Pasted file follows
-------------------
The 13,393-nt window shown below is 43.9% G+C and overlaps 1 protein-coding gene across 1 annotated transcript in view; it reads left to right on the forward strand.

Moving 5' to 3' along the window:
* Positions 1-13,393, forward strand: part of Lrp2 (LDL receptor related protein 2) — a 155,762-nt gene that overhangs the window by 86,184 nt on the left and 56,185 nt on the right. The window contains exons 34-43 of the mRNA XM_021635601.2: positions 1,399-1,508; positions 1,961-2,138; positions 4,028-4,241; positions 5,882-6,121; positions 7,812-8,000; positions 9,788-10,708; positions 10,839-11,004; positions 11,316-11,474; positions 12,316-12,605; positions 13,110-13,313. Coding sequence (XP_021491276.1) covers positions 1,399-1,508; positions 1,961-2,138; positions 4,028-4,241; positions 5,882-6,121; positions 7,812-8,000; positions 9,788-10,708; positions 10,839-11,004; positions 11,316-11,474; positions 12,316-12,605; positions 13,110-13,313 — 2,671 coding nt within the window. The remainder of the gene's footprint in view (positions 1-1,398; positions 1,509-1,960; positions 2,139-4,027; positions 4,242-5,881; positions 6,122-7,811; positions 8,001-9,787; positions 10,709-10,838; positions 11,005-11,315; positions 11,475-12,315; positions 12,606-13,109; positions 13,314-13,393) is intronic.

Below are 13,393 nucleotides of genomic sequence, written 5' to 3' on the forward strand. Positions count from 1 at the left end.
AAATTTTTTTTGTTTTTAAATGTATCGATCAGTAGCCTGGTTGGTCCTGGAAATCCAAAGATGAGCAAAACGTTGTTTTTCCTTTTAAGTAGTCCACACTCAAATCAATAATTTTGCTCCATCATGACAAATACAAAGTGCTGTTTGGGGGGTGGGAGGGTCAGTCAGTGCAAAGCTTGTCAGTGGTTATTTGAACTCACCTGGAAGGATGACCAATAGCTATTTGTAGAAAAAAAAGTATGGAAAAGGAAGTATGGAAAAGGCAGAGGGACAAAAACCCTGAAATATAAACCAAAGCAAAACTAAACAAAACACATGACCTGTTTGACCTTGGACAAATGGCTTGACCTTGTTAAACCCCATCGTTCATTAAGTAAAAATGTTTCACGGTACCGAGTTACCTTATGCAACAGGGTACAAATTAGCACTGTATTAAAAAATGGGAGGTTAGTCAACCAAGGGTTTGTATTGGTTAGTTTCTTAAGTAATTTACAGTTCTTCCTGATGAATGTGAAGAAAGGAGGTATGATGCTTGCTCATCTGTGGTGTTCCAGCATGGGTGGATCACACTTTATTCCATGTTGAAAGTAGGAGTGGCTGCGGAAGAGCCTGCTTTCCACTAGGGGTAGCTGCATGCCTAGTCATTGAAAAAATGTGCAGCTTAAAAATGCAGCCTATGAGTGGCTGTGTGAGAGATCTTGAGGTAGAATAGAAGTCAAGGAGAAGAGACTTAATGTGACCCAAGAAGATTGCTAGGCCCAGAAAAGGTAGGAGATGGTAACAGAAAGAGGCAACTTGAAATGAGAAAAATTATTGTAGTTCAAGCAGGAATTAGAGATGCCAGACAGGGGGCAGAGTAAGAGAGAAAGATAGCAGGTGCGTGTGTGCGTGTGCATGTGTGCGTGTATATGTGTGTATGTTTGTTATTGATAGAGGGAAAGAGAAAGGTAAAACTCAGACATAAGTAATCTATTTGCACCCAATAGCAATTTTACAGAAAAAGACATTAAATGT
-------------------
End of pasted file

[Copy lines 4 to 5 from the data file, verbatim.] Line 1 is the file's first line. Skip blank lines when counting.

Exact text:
Below are 13,393 nucleotides of genomic sequence, written 5' to 3' on the forward strand. Positions count from 1 at the left end.
AAATTTTTTTTGTTTTTAAATGTATCGATCAGTAGCCTGGTTGGTCCTGGAAATCCAAAGATGAGCAAAACGTTGTTTTTCCTTTTAAGTAGTCCACACTCAAATCAATAATTTTGCTCCATCATGACAAATACAAAGTGCTGTTTGGGGGGTGGGAGGGTCAGTCAGTGCAAAGCTTGTCAGTGGTTATTTGAACTCACCTGGAAGGATGACCAATAGCTATTTGTAGAAAAAAAAGTATGGAAAAGGAAGTATGGAAAAGGCAGAGGGACAAAAACCCTGAAATATAAACCAAAGCAAAACTAAACAAAACACATGACCTGTTTGACCTTGGACAAATGGCTTGACCTTGTTAAACCCCATCGTTCATTAAGTAAAAATGTTTCACGGTACCGAGTTACCTTATGCAACAGGGTACAAATTAGCACTGTATTAAAAAATGGGAGGTTAGTCAACCAAGGGTTTGTATTGGTTAGTTTCTTAAGTAATTTACAGTTCTTCCTGATGAATGTGAAGAAAGGAGGTATGATGCTTGCTCATCTGTGGTGTTCCAGCATGGGTGGATCACACTTTATTCCATGTTGAAAGTAGGAGTGGCTGCGGAAGAGCCTGCTTTCCACTAGGGGTAGCTGCATGCCTAGTCATTGAAAAAATGTGCAGCTTAAAAATGCAGCCTATGAGTGGCTGTGTGAGAGATCTTGAGGTAGAATAGAAGTCAAGGAGAAGAGACTTAATGTGACCCAAGAAGATTGCTAGGCCCAGAAAAGGTAGGAGATGGTAACAGAAAGAGGCAACTTGAAATGAGAAAAATTATTGTAGTTCAAGCAGGAATTAGAGATGCCAGACAGGGGGCAGAGTAAGAGAGAAAGATAGCAGGTGCGTGTGTGCGTGTGCATGTGTGCGTGTATATGTGTGTATGTTTGTTATTGATAGAGGGAAAGAGAAAGGTAAAACTCAGACATAAGTAATCTATTTGCACCCAATAGCAATTTTACAGAAAAAGACATTAAATGT